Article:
Three top international teaching locations examined

Our in-depth interviews with those living and working overseas have provided some fascinating insights for those considering taking the plunge themselves. This week we re-visit France, The Czech Republic and Burma – for those who haven’t been keeping up at the back!

France: the opportunities and challenges for Brits

In September 2011 we caught up with Dr Steffen Sommer , headmaster of the British School of Paris (BSP), who offered Eteach readers some fascinating insights about both his particular school, and about working in France generally.

The BSP is a co-educational British school based just outside Paris in a prestigious western suburb close to Versailles in Croissy sur Seine, on one of the most beautiful stretches of the Seine outside of the city centre.

“The crux is that we are very proud of the Britishness that we uphold here: we teach a completely British curriculum, and what you find at the BSP is exactly the same as you’ll find at any independent or state school in England, but the cohort we have is very international,” explained Dr Sommer. He said that while most of his staff come from the UK, it is very competitive because staff turnover is minimal.

“The reason is that it’s a fantastic place to work,” he said.

He also touched on the differences between working in a ‘British’ school, and other flavours of international school, and explained some of the advantages of working in France – one being that it’s ‘overseas’, but just a short hop from the UK.

• Dr Sommer will be speaking at this year’s Council of British International Schools’ (COBIS) conference on 13th May on the subject of ‘21st Century Skills’.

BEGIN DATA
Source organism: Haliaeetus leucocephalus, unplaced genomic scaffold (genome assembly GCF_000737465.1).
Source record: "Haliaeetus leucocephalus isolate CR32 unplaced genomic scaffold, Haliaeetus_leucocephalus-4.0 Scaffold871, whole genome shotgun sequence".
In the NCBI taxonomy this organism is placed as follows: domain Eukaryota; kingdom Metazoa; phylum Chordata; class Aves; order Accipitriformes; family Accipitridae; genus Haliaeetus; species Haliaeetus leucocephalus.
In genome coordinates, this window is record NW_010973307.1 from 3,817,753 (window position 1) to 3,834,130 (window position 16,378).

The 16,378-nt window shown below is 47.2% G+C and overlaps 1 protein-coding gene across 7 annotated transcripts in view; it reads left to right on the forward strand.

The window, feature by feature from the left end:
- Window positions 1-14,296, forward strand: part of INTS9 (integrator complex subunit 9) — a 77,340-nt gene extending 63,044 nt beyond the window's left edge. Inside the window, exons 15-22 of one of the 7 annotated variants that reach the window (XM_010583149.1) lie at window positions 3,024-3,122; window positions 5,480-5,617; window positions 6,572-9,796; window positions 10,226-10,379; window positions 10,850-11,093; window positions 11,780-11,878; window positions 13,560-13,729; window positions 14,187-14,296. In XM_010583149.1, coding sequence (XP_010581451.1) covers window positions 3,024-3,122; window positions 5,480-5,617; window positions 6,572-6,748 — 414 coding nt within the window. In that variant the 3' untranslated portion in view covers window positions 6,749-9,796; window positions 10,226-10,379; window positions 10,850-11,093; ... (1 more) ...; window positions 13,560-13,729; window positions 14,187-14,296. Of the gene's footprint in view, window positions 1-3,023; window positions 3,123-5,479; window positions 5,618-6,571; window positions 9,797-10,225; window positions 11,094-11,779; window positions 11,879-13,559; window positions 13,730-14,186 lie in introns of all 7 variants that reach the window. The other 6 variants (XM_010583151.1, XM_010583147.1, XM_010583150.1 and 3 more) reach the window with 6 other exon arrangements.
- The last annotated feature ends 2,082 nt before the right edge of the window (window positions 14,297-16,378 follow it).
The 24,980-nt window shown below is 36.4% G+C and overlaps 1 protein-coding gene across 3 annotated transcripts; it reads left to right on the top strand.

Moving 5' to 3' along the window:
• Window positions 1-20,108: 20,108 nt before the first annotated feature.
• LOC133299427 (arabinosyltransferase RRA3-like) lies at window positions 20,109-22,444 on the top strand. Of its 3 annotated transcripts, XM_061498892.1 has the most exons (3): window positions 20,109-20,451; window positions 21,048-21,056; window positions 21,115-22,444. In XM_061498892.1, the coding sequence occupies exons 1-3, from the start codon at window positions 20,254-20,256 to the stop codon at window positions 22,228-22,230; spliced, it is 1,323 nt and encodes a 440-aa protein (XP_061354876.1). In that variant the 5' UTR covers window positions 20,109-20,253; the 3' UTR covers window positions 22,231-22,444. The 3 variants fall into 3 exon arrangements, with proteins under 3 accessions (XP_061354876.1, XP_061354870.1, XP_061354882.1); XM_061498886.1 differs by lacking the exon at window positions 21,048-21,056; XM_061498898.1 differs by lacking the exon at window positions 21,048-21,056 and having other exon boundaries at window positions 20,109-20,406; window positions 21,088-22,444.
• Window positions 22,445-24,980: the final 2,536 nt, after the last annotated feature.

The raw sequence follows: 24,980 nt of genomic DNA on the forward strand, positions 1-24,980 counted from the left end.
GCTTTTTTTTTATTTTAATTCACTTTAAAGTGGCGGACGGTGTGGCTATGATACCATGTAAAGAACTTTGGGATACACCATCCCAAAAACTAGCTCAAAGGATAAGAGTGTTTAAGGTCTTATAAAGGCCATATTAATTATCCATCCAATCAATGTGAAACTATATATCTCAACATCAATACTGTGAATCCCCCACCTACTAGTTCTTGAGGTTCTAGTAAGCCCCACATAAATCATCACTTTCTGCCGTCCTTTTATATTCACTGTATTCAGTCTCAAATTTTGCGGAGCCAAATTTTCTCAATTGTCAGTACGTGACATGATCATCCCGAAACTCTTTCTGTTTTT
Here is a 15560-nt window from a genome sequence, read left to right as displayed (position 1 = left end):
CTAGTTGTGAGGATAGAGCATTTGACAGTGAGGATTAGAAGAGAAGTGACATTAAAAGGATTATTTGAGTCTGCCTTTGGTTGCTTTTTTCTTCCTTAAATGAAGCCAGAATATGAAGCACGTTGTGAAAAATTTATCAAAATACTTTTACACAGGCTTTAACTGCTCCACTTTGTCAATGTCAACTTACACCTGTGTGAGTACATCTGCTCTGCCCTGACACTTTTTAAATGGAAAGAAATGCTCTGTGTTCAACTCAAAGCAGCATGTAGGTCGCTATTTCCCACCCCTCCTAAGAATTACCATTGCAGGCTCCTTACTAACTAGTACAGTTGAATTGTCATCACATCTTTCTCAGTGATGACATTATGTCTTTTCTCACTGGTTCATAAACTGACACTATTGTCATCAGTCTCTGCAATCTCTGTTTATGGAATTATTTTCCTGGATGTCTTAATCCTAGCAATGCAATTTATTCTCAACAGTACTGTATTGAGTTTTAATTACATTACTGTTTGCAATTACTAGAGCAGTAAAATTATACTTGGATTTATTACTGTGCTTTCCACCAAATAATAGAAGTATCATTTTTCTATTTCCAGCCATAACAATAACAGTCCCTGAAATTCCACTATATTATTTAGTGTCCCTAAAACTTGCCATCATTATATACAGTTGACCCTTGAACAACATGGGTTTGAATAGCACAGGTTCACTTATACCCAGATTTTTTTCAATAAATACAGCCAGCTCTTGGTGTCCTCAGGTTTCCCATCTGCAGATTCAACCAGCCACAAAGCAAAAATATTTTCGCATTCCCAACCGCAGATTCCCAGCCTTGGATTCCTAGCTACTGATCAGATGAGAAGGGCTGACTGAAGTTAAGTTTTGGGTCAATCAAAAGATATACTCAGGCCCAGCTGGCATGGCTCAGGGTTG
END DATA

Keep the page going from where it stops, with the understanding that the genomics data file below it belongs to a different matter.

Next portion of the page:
Click here to read the full interview with Dr Sommer, and register your interest in teaching in international schools in France via the Eteach France Talent Pool. You can also search for current European vacancies

The Czech Republic: plenty to offer, and near enough to sample

The Eteach team visited Prague for the Council of British International Schools’ conference in March 2011. During the visit Gerry Hillier-Manolas visited The English College to find out what makes it unique.

Gerry reported that while students come in on academic merit, parents only pay proportionally according to their salary: while the college only recruits the ‘best of the best’ access is not only limited to better off families.

Gerry also took a short break in Prague with her family to find out more about the city, and you can read more both about The English College and what she discovered about the city itself here.

You can also register your interest in teaching in international schools in the Czech Republic using the Eteach Czech Republic Talent Pool, and search for current European vacancies here.

Burma: a very rich cross-cultural experience

Burma, also known as Myanmar, has been in the news lately following Prime Minister David Cameron’s visit to what was considered a pariah state, ruled by a dictatorship and with a poor record on human rights.

Cameron described recent multi-party elections as a “bright light”, and there’s talk of raising financial sanctions.

In February we interviewed Pauline Rosenblum, headteacher of the Network International School, which is situated in Yangon.

It seems the country remains, as Kipling once put it, “quite unlike any place you know about”, offering unique opportunities for cross-cultural experience for teachers. Pauline told us that the locals are friendly, and the former capital Yangon is a safe place to live, with technology such as mobile phones and internet cafés increasingly visible.

Click here to read the full interview with Pauline Rosenblum, and register your interest in teaching for future posts at the Network International School when they become available. You can also search for current vacancies in Asia here.

To browse more international teaching jobs, just click here and choose the region that interests you most.

Have you already lived and worked in any of these countries? Why not tell other Eteach readers what it’s really like? Just comment below or send us an email.

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